A dinner for two, or two separate one’s?

This is my contribution to the second #PMFlashBlog focusing on Project Management in the Netherlands. I see in the Netherlands some focus points.

  • More and more organizations look at or work with agile approaches (e.g. Scrum) besides the use of waterfall methods (e.g. PRINCE2) or use a combination of PRINCE2 and Agile.
  • The same organizations are struggling with the governance for projects using agile. How to direct, how do we know where we are standing, are we still in control, when will we get the requested products?
  • Where are we standing with the benefits? Are we getting the benefits?

In this blog post I will look at the governance part (applicable for agile as well as waterfall approaches) and I will use the picture Menu à deaux, from frank Kunert, published in the book Wunderland. To make this picture, frank created “an arrangement of two people who have nothing to say to one another, who avoid all points of contact, even avoiding eye contact. They nevertheless maintain a token coexistence by opting for a table for their ‘shared’ meals built so cleverly around a corner that neither sees the other, though they can see their own television. The only thing the two share visually is a candle in the middle of the table.”

Menu a deaux (Frank Kunert)

Where have I seen this situation? Have you ever been in the situation that it’s difficult, or almost impossible to meet your project executive or sponsor? If there is no possibility to have informal meetings, have a cup of coffee or dinner together, how would one knows what the other one is thinking, what keeps one awake? How can you react if you don’t know? What will happen if your view on the project is a different view than the other has?

They have to work together; they have to become a team. Of course you could argue that not every project manager can do the job for each project owner. One size fits all is definitely not the case. If possible the project owner has to choose the right project manager. But let’s be honest for many organizations this is not that simple, there are just a few project managers and the one who just finished his/her job will be the first candidate for the next project. And be careful, one of the project success factors is the match between project owner and project manager. Not all leadership styles from the project manager as well as the project owner will lead to a successful project owner – project manager combination.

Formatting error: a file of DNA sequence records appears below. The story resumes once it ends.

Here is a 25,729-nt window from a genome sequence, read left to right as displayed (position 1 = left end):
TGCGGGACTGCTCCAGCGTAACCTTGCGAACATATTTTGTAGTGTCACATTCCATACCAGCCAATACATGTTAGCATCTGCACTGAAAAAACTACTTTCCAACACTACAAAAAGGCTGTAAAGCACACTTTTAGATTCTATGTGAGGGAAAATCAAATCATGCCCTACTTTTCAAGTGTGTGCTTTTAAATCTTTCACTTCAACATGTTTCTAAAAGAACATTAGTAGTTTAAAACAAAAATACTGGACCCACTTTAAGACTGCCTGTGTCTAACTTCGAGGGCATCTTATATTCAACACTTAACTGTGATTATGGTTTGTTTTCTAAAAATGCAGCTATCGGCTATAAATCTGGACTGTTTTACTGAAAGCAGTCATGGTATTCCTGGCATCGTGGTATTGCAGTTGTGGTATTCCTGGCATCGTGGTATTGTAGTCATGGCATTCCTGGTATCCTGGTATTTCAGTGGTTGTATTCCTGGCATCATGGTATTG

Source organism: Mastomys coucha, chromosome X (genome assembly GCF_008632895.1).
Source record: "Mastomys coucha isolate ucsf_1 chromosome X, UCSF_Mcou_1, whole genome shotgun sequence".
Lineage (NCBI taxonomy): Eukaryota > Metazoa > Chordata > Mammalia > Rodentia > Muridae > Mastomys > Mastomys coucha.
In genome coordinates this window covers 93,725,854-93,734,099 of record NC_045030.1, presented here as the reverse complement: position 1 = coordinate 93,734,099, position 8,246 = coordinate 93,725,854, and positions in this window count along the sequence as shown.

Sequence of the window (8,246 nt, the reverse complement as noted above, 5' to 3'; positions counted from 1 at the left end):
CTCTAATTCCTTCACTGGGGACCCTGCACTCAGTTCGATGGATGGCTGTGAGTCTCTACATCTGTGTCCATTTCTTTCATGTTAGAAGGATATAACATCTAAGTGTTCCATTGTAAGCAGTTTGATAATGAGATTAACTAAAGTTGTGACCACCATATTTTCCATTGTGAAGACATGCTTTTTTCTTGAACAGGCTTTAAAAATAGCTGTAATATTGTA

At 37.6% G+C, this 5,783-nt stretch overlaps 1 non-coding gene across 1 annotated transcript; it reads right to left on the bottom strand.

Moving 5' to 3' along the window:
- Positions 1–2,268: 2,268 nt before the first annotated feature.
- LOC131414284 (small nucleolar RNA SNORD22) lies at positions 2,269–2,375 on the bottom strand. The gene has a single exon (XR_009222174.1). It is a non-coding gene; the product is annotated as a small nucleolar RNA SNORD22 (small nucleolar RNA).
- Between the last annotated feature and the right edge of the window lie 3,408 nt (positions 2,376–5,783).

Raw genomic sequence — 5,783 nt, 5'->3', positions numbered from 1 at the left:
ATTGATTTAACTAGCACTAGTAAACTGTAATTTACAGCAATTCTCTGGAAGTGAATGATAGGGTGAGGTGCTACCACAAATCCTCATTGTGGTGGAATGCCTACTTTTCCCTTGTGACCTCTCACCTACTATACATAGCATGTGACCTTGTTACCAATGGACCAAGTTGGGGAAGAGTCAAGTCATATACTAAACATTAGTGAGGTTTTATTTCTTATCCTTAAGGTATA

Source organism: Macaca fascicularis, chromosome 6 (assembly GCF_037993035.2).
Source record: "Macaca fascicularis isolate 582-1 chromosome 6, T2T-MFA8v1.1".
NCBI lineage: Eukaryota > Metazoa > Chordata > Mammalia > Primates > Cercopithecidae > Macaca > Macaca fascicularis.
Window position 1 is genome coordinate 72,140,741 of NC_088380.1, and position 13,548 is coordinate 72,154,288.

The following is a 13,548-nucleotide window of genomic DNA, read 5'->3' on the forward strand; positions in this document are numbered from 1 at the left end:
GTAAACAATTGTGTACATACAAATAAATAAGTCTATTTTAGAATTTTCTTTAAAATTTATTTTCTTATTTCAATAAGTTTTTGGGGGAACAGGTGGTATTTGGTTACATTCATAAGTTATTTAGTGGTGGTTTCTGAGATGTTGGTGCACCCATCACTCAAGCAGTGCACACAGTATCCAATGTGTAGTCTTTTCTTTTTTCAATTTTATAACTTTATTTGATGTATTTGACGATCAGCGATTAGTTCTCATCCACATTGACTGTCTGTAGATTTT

I see more and more emphasis on having the right combination of project owner and project manager. Do you see this too?

About “#PMFlashBlog – Project Management Around the World”

This post is part of the second round of the #PMFlashBlog where over 50 project management bloggers will release a post about their view of project management in their part of the world. Beginning with North America then followed by Europe & Australia bloggers will post their view each Monday for several weeks until we have gone around the world.

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The complete list of all participating blogs is found here so please go and check them out!”

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2 responses to “A dinner for two, or two separate one’s?

  1. Pingback: PMFlashBlog Round 2 "Project Management Around the World" Posts ##pmflashblog #projectmanagement | A Listly List

  2. Henny, I agree that with some projects I get the sponsor does not want to see you until the end of the project as they are too busy. I think it is important for the project team and the organisation to actively encourage sponsor involvement. Any project that I have delivered successfully has been due to active sponsor engagement.

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